Petition for Better Reporting of Drug Side Effects
I support requiring all drug ads to include a 1-800 number and website so citizens can report drug side effects (petition docket 2008P-0012/CP1).
All too often, drug advertisements fail to present the benefits and risks of using prescription drugs in an accurate and balanced way. It is often the newest drugs that are the most heavily advertised, and it is these drugs whose side effects we know the least about.
The current system for collecting information about side effects catches only a fraction of actual cases. The recent law passed to require print drug ads to provide a 1-800 number and website (FDAAA — P.L. 110-85) is a step in the right direction, but should be extended to include TV ads which are viewed far more frequently and with a greater command of the viewing audience.
Increased reporting of adverse events will help in the earlier detection and better analysis of problems. All television ads should contain information on how patients can report side effects to the FDA.
As you can read above, Consumers Union is trying to improve surveillance of drug safety by promoting patient reporting of “side effects” in drug ads. A representative of the organization had asked me to blog about the petition, so I am.
I oppose their effort. Here’s why.
Probably around 1% of adverse reactions to drugs are reported via FDA’s Medwatch system. Most reports come from healthcare professionals, based on my experience reviewing such reports in the 90’s. That’s the way it should be, and we need to encourage more of it.
On the other hand, encouraging more reporting “side effects” by consumers might actually have its intended effect, which could completely break an already shaky surveillance system.
Passive surveillance of reported events can be an effective way of uncovering signals that a drug is associated with rare but potentially serious adverse effects (like hepatic toxicity), or with adverse effects that occur on a background of a common disease (like heart disease) at moderate relative risk (like the risk of heart attack with Vioxx, for instance).
There are real challenges when interpreting data from such types of surveillance programs. The most obvious challenge is that there is no concurrent control group for comparison to the drug-treated group (when there is a concurrent control group, we’re speaking of a form of surveillance that is different from the type I’m describing).
A less obvious challenge is separating signal from noise in the data. Signals are so-called true-positive adverse event reports. Noise comes from false-positive reports. Safety surveillance systems strive to maximize signal and minimize noise in order to provide the best possible opportunity for making correct inferences from the data.
When there is a low percentage of adverse events being reported overall, as in the current environment, the signal is low, and so the detrimental effects of any noise are amplified. The situation will be improved by encouraging more adverse reports with a high chance of being true-positives and by discouraging reports with a high chance of being false-positives. How do we do this?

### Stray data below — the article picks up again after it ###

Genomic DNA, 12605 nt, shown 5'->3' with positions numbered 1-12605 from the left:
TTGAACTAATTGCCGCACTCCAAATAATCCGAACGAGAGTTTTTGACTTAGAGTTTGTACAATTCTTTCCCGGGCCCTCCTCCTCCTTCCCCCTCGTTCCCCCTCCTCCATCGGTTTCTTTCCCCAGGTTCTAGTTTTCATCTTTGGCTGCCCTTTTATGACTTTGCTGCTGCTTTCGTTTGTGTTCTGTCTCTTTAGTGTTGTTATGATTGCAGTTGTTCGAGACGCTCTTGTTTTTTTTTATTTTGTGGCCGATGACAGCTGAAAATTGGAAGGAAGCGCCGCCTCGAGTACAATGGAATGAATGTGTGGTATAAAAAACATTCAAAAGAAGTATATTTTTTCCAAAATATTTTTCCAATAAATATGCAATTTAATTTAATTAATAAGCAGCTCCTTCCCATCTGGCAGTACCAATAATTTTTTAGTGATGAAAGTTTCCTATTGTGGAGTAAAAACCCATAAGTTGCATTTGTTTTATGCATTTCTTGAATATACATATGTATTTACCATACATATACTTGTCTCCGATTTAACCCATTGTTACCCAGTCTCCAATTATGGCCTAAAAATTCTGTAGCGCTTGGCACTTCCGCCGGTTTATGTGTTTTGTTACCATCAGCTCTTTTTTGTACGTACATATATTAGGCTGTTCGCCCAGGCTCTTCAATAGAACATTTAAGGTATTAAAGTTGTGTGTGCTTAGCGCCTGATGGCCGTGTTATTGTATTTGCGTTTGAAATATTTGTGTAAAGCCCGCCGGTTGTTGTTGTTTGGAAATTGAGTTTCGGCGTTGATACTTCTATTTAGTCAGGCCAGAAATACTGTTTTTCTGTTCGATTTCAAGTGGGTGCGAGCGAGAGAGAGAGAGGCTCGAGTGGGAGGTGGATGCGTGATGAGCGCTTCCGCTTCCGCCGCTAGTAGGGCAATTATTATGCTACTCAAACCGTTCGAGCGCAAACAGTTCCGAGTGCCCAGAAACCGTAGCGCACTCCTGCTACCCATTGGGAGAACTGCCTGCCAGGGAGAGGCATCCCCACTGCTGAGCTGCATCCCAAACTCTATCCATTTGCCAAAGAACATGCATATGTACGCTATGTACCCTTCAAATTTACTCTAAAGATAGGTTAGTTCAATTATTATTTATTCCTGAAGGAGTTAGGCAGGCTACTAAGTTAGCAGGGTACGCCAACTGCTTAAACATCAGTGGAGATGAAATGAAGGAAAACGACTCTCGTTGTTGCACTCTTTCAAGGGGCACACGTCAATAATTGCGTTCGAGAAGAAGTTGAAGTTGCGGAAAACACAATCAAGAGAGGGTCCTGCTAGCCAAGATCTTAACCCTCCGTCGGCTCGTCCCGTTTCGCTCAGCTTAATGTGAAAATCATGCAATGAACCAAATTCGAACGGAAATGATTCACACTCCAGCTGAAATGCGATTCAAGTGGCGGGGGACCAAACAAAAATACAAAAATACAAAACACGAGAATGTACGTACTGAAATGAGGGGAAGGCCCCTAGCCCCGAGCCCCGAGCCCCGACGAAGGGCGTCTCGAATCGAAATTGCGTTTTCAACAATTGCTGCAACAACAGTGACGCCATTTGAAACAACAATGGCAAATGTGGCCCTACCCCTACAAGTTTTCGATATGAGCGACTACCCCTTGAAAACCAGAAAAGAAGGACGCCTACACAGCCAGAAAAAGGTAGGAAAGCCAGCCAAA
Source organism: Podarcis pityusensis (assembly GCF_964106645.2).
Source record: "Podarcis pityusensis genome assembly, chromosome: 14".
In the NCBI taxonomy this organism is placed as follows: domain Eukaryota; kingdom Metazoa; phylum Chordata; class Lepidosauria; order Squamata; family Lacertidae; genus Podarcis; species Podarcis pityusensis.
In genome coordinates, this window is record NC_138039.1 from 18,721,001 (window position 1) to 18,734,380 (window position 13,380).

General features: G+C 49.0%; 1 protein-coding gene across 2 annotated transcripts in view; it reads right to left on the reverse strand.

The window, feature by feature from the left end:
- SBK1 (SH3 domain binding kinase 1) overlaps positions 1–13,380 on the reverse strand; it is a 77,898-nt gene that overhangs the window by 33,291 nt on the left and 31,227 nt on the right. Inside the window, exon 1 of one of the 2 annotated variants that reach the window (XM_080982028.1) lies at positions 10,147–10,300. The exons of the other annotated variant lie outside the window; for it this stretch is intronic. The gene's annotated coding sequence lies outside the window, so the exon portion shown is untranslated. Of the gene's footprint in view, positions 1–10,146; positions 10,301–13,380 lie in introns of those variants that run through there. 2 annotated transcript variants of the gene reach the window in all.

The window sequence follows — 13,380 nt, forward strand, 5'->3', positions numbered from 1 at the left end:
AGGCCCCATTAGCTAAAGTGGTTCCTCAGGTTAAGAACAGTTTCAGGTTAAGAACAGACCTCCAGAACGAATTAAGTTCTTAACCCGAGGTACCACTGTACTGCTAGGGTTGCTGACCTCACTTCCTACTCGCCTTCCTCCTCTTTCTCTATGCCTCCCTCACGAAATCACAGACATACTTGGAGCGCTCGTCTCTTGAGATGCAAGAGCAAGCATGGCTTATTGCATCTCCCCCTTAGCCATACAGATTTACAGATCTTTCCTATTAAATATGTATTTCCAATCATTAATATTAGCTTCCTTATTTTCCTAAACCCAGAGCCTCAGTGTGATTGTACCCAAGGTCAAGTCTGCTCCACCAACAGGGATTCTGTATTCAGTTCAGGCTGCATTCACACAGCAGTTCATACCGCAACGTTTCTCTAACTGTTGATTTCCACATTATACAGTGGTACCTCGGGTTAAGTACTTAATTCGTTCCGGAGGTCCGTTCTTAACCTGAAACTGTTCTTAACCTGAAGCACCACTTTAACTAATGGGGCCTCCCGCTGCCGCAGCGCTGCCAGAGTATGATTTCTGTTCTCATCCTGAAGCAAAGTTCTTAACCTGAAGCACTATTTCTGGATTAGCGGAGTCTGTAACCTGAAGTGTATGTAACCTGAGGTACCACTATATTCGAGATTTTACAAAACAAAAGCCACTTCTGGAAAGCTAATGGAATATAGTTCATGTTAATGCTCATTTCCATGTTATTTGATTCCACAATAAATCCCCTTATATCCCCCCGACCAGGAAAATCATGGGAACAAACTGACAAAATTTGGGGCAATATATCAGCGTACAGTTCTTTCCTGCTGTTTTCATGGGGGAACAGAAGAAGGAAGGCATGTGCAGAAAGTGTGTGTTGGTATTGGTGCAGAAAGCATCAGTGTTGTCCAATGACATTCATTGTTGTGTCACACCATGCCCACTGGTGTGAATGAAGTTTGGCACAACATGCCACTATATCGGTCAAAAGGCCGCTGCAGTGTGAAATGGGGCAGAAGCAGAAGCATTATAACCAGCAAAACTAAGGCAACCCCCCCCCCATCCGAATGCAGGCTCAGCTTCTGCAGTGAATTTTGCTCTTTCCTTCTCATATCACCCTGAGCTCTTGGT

We don’t do it by encouraging patients to fill out Medwatch forms or by calling 800 numbers. We do it by making it much easier for doctors to capture and transmit adverse events that are possibly or probably related to drugs and by making it much easier for FDA to capture and analyze such reports. T
he technology for facilitating such data capture and interchange already exists. The technology on the doctor end is the electronic medical (health) record [EHR]. Interchange allowing upload of data to FDA can be facilitated using the HL7 data standard known as ICSR. And on the back end, FDA already uses analytical tools that can make sense of the incoming data. It is simply a matter of mandating use and providing funds for its implementation.
Doctors can’t afford EHR for the most part, which is the main reason why its adoption has been so painfully slow. In an EHR environment, a passive surveillance system can flourish by giving doctors easy, pain-free ways to report anonymized AE reports directly to FDA or other surveillance agencies (like CDC). It can be as easy as adding a couple of tick boxes and a “send” button to a standard electronic patient encounter form (okay there’s more to it than that, but no so far as end-users can tell).
The US government has not done enough to encourage adoption of this technology, which would really improve drug safety surveillance. The government should be buying EHR systems and associated training and support for every physician's office until the technology achieves saturation. By becoming the buyer, HHS can mandate that systems be semantically interoperable (be able to talk to each other and to FDA unambiguously).
The cost wouldn’t be as high as you might think. According to the 2007 US economic census (2002 data), there are roughly 205,000 physician offices in the US. Some of these offices (let’s say for argument sake it’s 10%) already have EHR systems, but let’s figure that the government provides support for every office. Because of discounts from competitive bids, the average cost per office will be much lower than it is today. Let’s say it’s $50,000 per office on average. That’s roughly 10.25 billion dollars to outfit, train, and support every physician office in the US with an EHR system and to guarantee that the systems will be interoperable with each other and with FDA. That’s about what the US is spending each month in Iraq.
That’s what Consumers Union should be pushing for. Adding to the noise of passive surveillance data will only make a bad situation worse.